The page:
DIY Weathervane Project for Kids

Let’s learn about weather science by building a weather vane and learning about the wind, weather patterns, plus STEM skills. This hands on project uses simple materials and is perfect for elementary, especially grade 3 students studying weather and climate. You can also do it as a fun project at summer camp.

Weather Science for Kids – Weather Vane STEM Project

Build a Weather Vane Project

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Predicting the weather and finding ways to utilize resources like water, the sun and the wind have always been important. Today we are taking a closer look at the wind.

You have probably all seen windmills. They are an iconic image from the past, but now we have modern wind turbines popping up as we move towards greener energy sources.

Learn more about Wind Power and Wind Turbines with a printable mini lesson pack from the STEAM Powered Family Shop.

Wind Turbine Printable

Windmills harness the power of the wind which can then be converted to power. Farmers, firefighters, pilots and sailors depend on understanding the wind and its direction to help them with their jobs. Of course, the weatherman is an expert in weather science. Known as meteorologists, their job is to use a variety of tools and technology to help with weather forecasting.

So what tools can we use to understand the wind? An anemometer can measure the speed of the wind as it is blowing, but knowing the direction of the wind is also important. For that we can use a weathervane.

What is a Weathervane?

A weathervane has lots of other possible names, including: weather vane, windvane, vane, windsock, weathercock, or wind vane. But what is it? In simplest terms, it is a tool that shows the direction the wind is blowing.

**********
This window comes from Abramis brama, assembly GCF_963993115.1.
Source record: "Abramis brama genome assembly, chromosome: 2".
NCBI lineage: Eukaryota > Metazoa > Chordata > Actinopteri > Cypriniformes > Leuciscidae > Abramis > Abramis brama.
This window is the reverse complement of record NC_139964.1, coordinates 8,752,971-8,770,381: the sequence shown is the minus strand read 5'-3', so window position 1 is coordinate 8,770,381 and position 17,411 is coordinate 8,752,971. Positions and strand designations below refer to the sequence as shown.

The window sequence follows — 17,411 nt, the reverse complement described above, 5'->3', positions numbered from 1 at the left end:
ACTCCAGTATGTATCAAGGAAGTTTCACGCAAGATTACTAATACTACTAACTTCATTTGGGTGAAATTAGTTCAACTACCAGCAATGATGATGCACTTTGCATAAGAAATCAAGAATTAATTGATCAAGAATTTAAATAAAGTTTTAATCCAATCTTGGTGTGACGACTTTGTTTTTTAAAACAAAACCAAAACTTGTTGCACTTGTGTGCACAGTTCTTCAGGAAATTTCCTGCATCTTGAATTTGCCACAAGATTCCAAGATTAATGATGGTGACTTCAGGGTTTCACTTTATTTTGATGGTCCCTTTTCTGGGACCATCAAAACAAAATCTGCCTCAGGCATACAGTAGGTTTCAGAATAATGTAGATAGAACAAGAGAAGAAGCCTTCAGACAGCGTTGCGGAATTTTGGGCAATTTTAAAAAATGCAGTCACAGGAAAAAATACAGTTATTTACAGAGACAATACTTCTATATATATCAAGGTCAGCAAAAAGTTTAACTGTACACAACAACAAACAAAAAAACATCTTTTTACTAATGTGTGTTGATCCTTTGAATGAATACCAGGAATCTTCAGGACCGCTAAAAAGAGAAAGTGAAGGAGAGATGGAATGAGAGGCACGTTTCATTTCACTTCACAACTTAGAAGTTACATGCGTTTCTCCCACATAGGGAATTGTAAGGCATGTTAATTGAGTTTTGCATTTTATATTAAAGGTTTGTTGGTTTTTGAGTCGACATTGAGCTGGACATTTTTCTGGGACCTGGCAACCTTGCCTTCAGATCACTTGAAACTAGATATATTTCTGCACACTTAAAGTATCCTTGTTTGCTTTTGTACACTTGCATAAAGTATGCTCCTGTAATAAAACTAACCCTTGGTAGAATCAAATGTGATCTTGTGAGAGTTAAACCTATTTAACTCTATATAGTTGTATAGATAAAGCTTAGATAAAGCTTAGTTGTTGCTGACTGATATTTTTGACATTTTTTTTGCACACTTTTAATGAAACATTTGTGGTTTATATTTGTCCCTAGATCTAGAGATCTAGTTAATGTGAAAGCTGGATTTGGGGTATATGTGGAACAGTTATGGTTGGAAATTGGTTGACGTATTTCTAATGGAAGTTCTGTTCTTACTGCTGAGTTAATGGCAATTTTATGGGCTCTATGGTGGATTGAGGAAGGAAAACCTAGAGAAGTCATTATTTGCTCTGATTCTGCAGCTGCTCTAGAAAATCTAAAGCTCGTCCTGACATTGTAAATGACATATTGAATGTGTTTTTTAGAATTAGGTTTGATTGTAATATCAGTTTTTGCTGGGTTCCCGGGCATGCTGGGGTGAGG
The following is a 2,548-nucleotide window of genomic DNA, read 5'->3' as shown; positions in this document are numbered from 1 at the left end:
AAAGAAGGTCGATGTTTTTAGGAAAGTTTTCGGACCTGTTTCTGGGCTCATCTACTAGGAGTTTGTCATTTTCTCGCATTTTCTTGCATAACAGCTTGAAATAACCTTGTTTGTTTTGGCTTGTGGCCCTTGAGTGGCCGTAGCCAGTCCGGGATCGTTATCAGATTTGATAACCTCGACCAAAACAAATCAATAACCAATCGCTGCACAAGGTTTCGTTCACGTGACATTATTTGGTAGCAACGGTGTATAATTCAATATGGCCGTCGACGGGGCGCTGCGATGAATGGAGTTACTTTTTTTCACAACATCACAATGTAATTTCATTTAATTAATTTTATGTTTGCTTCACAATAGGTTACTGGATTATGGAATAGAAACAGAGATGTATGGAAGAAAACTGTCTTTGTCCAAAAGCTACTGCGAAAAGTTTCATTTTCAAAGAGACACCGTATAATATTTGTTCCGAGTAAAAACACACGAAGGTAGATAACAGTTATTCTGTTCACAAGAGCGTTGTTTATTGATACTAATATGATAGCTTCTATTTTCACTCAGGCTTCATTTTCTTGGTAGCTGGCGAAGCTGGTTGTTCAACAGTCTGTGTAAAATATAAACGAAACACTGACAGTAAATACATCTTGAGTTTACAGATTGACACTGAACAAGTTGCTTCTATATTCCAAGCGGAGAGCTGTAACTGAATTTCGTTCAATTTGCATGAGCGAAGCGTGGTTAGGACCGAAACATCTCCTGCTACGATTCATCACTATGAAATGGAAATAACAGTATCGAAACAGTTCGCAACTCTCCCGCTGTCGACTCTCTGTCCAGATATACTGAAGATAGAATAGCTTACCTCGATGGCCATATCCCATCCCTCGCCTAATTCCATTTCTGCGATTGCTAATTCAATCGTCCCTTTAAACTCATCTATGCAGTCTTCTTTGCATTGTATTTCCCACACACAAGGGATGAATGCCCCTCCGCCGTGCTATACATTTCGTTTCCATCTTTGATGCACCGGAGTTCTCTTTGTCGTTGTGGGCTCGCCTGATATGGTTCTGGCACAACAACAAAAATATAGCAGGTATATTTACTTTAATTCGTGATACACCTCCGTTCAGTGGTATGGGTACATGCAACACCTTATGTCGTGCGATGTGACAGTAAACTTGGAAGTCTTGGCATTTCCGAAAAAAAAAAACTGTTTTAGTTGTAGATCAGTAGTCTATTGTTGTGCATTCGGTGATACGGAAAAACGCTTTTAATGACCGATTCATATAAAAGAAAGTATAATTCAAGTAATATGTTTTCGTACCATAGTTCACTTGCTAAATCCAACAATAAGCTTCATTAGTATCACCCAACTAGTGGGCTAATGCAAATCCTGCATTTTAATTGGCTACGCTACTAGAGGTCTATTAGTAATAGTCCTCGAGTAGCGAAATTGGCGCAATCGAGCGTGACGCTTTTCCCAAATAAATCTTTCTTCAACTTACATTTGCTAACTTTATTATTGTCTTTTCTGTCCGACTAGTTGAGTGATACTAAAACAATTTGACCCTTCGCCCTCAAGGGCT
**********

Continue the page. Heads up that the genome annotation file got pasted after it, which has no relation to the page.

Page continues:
If you’ve ever seen a fancy decorative piece moving on the roof of an old barn or house, often with a rooster, you were looking at a weather vane.

How does a Weathervane work?

Traditionally, a weathervane features some sort of decorative ornament like a rooster, bird, or horse. Beneath the topper you will find an arrow with a prominent tip and tail. Under that there is normally a globe, then a directional showing North, South, East and West and below that another globe. All of this is mounted on a rod which is mounted atop a building.

Once the wind blows, the tail fin catches the wind and the arrow points toward the direction the wind is blowing from. If the arrow on the weather vane is pointing north then it means there is a north wind. In other words, the wind is blowing from north to south.

How to Make a Weather Vane


A base – We used a paper plate
An anchor – We used playdough and a paper bowl
Rod – We used a new, unsharpened pencil with an eraser
Pivot point – we used a straight pin
A directional – We used a straight straw and some foam shapes


Plus you will also need a pair of scissors and some markers or a pen depending on how fancy you would like to get. You may also want glue for the base, but we didn’t find it necessary.

For even more precision, you will also want a compass or a smartphone with a compass app to show you which way to place your wind vane after it is built.

This is a great opportunity to build your own compass!


Step 1

Put your paper plate down on a flat surface. With a marker write directional markings on the plate. This will be used when we set it in the wind so we can read the direction of the wind.